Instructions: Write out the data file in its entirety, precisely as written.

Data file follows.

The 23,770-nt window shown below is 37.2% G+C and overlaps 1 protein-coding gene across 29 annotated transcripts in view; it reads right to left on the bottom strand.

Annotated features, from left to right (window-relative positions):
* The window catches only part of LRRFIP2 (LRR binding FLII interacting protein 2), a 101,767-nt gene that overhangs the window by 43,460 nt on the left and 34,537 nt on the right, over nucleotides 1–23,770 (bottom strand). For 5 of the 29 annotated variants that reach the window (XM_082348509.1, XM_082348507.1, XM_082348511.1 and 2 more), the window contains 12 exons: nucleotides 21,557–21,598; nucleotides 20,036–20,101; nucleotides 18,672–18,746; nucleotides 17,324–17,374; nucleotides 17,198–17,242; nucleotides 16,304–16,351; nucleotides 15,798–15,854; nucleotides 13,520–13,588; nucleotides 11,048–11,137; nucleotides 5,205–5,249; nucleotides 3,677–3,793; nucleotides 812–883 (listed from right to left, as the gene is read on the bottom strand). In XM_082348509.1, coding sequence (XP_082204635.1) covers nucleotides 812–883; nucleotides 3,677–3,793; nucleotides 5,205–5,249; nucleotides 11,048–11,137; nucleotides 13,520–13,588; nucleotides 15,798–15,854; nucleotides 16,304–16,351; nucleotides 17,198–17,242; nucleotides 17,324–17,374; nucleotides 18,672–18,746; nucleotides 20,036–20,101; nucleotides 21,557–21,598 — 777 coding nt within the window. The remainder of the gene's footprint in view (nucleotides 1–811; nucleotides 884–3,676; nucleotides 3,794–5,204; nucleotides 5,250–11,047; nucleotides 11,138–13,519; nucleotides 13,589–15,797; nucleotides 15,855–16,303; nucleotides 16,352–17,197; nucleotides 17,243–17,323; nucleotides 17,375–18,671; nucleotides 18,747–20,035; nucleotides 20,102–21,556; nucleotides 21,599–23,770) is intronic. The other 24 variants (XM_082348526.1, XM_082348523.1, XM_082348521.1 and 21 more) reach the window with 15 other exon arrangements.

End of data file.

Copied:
The 23,770-nt window shown below is 37.2% G+C and overlaps 1 protein-coding gene across 29 annotated transcripts in view; it reads right to left on the bottom strand.

Annotated features, from left to right (window-relative positions):
* The window catches only part of LRRFIP2 (LRR binding FLII interacting protein 2), a 101,767-nt gene that overhangs the window by 43,460 nt on the left and 34,537 nt on the right, over nucleotides 1–23,770 (bottom strand). For 5 of the 29 annotated variants that reach the window (XM_082348509.1, XM_082348507.1, XM_082348511.1 and 2 more), the window contains 12 exons: nucleotides 21,557–21,598; nucleotides 20,036–20,101; nucleotides 18,672–18,746; nucleotides 17,324–17,374; nucleotides 17,198–17,242; nucleotides 16,304–16,351; nucleotides 15,798–15,854; nucleotides 13,520–13,588; nucleotides 11,048–11,137; nucleotides 5,205–5,249; nucleotides 3,677–3,793; nucleotides 812–883 (listed from right to left, as the gene is read on the bottom strand). In XM_082348509.1, coding sequence (XP_082204635.1) covers nucleotides 812–883; nucleotides 3,677–3,793; nucleotides 5,205–5,249; nucleotides 11,048–11,137; nucleotides 13,520–13,588; nucleotides 15,798–15,854; nucleotides 16,304–16,351; nucleotides 17,198–17,242; nucleotides 17,324–17,374; nucleotides 18,672–18,746; nucleotides 20,036–20,101; nucleotides 21,557–21,598 — 777 coding nt within the window. The remainder of the gene's footprint in view (nucleotides 1–811; nucleotides 884–3,676; nucleotides 3,794–5,204; nucleotides 5,250–11,047; nucleotides 11,138–13,519; nucleotides 13,589–15,797; nucleotides 15,855–16,303; nucleotides 16,352–17,197; nucleotides 17,243–17,323; nucleotides 17,375–18,671; nucleotides 18,747–20,035; nucleotides 20,102–21,556; nucleotides 21,599–23,770) is intronic. The other 24 variants (XM_082348526.1, XM_082348523.1, XM_082348521.1 and 21 more) reach the window with 15 other exon arrangements.